Transforming Sam Smith into into a global megastar, ‘In The Lonely Hour’ remains a special album sung directly from the heart.
Released in 1998, ‘Hellbilly Deluxe’ saw Rob Zombie rise from the ashes of White Zombie to launch a monstrously creative “spookshow international”.
Recorded across two sessions, ‘The Sermon!’ finds the Hammond organ master Jimmy Smith at his finest for Blue Note, and pointing the future towards soul jazz.
Released on 25 August 1969 as their debut album, 'On Time' by Grand Funk Railroad lived up to its title and started the band's US chart journey.
Though less than a decade old, Katy Perry’s ‘Teenage Dream’ is widely regarded as a pop classic, and proved that Katy had both star quality and staying power.
‘Halcyon’ saw Ellie Goulding edge towards stardom. Its reissue, ‘Halcyon Days’, added a disc of club smashes that took that leap of faith.
His fourth album for the iconic Blue Note label, ‘Expansions’ was an ambitious work that found pianist McCoy Tyner in brand new territory.
Portishead’s debut album, ‘Dummy’, merged hip-hop with soundtrack atmospherics to create one of the defining albums of the 90s.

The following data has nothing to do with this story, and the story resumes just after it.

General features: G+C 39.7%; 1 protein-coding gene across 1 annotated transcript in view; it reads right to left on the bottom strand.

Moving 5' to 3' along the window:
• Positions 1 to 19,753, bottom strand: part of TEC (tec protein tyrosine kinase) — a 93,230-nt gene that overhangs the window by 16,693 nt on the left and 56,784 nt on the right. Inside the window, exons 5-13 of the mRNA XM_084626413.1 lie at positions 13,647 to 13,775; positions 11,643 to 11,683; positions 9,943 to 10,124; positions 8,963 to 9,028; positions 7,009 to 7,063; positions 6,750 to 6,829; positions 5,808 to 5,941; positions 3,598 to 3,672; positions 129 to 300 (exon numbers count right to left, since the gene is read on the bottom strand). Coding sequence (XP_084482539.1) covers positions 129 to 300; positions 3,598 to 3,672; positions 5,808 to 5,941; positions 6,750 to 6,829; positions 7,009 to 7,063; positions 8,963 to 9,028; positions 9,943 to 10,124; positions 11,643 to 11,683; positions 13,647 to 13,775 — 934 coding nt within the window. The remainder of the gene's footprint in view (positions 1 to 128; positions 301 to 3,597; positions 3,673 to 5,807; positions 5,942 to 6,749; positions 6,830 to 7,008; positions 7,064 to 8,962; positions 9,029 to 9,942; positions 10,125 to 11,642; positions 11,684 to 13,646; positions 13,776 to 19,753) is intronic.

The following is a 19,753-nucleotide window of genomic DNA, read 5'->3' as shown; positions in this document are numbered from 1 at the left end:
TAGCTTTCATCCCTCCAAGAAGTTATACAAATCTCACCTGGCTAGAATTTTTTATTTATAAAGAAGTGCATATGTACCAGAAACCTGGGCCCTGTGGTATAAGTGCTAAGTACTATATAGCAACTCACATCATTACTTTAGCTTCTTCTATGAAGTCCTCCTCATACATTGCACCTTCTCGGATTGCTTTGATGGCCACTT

‘Don’t Worry, Be Happy’ made Bobby McFerrin a household name, while his ‘Simple Pleasures’ album was a high-water mark for vocal jazz.
It’s a heady mix of R&B, soul and Motown, country music, psychedelia, rockabilly and classic rock’n’roll that comes together to create the soundtrack to swamp rock.
With ‘The $5.98 EP: Garage Days Re-Revisited’, Metallica dug into their influences to create a covers record that was uniquely their own.
A masterpiece in every sense, ‘Tell Mama’ sees Etta James singing with a depth of emotion that brings every single song to life.
The album oozes swing and helped reconnect jazz lovers with one of the finest bands of the swing era.
‘Pon De Replay’ revealed Rihanna’s prowess as a hitmaker, but her debut album, ‘Music Of The Sun’, album proved she was a Caribbean queen in the making.
Lady Gaga’s debut album, ‘The Fame’, remains a masterclass in how to launch a 21st-century pop star, setting the stage for Gaga’s world domination.
In 1956, a record store owner convinced Blind Willie McTell to record his playing, what he got was more than just music.